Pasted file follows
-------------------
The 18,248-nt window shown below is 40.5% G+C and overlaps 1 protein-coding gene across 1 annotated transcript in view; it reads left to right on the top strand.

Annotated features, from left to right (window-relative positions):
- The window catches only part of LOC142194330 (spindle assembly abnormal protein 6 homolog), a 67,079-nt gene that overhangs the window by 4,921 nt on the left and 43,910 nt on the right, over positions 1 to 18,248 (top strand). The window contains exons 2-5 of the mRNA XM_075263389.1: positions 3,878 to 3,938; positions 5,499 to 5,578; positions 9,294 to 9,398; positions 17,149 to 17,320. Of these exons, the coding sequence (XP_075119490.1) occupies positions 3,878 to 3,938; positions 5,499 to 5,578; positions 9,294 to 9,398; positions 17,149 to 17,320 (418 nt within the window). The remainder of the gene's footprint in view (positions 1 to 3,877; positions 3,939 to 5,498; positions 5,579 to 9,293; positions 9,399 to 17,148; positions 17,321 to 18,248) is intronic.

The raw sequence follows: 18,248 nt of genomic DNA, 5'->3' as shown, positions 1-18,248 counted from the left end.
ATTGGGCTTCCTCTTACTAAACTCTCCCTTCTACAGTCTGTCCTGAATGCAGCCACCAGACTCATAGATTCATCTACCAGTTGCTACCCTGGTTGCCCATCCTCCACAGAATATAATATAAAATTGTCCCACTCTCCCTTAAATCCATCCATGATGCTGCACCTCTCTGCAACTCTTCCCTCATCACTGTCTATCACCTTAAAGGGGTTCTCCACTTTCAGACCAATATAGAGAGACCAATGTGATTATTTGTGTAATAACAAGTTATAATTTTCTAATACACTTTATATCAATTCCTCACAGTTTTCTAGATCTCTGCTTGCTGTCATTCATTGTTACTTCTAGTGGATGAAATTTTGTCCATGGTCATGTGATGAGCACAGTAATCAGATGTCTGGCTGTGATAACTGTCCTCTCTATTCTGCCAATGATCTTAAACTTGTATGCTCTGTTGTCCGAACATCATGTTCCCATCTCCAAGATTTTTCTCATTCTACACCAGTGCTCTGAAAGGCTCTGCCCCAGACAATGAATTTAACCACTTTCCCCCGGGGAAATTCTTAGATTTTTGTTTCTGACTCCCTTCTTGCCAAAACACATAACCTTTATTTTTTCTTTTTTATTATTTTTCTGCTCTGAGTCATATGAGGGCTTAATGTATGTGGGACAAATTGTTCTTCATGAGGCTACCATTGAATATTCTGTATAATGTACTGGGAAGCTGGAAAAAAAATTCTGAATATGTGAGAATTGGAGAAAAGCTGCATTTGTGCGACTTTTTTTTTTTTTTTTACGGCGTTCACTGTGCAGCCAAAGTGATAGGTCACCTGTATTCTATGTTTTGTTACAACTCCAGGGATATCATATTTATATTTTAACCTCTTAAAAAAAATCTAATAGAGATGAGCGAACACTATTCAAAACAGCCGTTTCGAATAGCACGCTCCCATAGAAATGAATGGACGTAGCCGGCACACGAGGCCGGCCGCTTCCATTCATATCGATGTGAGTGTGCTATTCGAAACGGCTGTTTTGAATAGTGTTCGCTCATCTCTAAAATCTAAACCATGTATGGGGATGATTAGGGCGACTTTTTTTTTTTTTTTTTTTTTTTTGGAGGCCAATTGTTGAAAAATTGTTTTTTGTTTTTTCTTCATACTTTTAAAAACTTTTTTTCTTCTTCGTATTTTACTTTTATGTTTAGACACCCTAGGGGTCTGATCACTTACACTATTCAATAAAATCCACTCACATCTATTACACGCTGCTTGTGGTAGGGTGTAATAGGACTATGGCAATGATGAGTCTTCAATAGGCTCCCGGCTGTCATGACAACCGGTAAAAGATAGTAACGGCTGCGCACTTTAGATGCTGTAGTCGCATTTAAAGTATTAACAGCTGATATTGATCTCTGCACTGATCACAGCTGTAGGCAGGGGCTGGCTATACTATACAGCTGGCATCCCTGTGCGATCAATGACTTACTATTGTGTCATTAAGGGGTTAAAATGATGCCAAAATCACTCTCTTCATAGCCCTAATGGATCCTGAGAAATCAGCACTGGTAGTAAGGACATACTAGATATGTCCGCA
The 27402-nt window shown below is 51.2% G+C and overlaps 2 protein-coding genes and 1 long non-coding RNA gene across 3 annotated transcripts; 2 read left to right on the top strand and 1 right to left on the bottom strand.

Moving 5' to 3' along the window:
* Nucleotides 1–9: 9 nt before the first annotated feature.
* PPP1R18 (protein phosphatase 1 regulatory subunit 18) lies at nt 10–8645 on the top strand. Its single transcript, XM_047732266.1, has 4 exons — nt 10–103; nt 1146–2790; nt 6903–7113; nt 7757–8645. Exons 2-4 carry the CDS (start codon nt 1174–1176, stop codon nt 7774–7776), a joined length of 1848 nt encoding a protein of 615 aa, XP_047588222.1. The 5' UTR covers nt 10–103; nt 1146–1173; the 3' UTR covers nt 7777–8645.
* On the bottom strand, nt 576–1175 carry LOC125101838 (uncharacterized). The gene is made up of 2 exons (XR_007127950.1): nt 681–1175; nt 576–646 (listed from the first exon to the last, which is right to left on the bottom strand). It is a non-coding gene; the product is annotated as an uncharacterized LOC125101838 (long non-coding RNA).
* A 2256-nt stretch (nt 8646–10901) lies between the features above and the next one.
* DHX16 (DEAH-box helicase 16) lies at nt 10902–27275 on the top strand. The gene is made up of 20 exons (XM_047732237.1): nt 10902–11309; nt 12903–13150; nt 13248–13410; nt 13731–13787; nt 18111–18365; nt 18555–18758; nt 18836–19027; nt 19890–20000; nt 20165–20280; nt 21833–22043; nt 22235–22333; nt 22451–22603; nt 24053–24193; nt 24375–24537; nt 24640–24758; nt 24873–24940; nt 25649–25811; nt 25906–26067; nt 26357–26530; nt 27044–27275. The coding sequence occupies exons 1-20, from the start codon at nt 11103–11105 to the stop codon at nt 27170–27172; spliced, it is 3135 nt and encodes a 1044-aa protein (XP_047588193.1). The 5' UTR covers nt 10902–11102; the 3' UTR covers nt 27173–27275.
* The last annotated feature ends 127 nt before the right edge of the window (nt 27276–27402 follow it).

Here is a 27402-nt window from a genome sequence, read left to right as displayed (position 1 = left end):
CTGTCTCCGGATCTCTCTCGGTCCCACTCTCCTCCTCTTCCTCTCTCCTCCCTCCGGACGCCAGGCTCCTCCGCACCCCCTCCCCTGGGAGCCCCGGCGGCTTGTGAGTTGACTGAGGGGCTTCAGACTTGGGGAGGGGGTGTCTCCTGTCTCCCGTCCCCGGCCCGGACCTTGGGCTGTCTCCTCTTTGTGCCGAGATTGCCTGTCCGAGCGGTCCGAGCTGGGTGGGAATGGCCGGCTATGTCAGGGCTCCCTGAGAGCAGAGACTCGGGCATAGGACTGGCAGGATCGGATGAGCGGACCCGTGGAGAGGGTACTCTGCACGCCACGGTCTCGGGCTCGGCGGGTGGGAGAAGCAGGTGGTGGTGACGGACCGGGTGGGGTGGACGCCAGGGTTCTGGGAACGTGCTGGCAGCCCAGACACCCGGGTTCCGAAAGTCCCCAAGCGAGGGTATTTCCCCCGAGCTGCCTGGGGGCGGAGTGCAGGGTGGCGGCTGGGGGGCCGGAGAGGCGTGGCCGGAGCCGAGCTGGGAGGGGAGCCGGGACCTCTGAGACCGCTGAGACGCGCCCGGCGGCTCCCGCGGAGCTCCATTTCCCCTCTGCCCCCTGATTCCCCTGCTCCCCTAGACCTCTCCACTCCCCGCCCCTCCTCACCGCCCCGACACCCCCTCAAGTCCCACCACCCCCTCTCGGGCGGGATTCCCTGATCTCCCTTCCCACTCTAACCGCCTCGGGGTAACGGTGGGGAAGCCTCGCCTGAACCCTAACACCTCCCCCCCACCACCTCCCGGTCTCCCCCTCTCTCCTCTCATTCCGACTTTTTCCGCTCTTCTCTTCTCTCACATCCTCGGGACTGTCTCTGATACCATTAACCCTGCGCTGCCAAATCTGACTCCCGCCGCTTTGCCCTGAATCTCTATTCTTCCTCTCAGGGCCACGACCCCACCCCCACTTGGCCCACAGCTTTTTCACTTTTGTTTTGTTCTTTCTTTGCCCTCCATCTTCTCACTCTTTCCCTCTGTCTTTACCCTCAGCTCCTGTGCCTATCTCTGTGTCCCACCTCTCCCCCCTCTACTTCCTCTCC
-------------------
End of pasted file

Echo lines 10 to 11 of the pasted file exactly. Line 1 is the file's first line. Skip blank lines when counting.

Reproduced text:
* On the bottom strand, nt 576–1175 carry LOC125101838 (uncharacterized). The gene is made up of 2 exons (XR_007127950.1): nt 681–1175; nt 576–646 (listed from the first exon to the last, which is right to left on the bottom strand). It is a non-coding gene; the product is annotated as an uncharacterized LOC125101838 (long non-coding RNA).
* A 2256-nt stretch (nt 8646–10901) lies between the features above and the next one.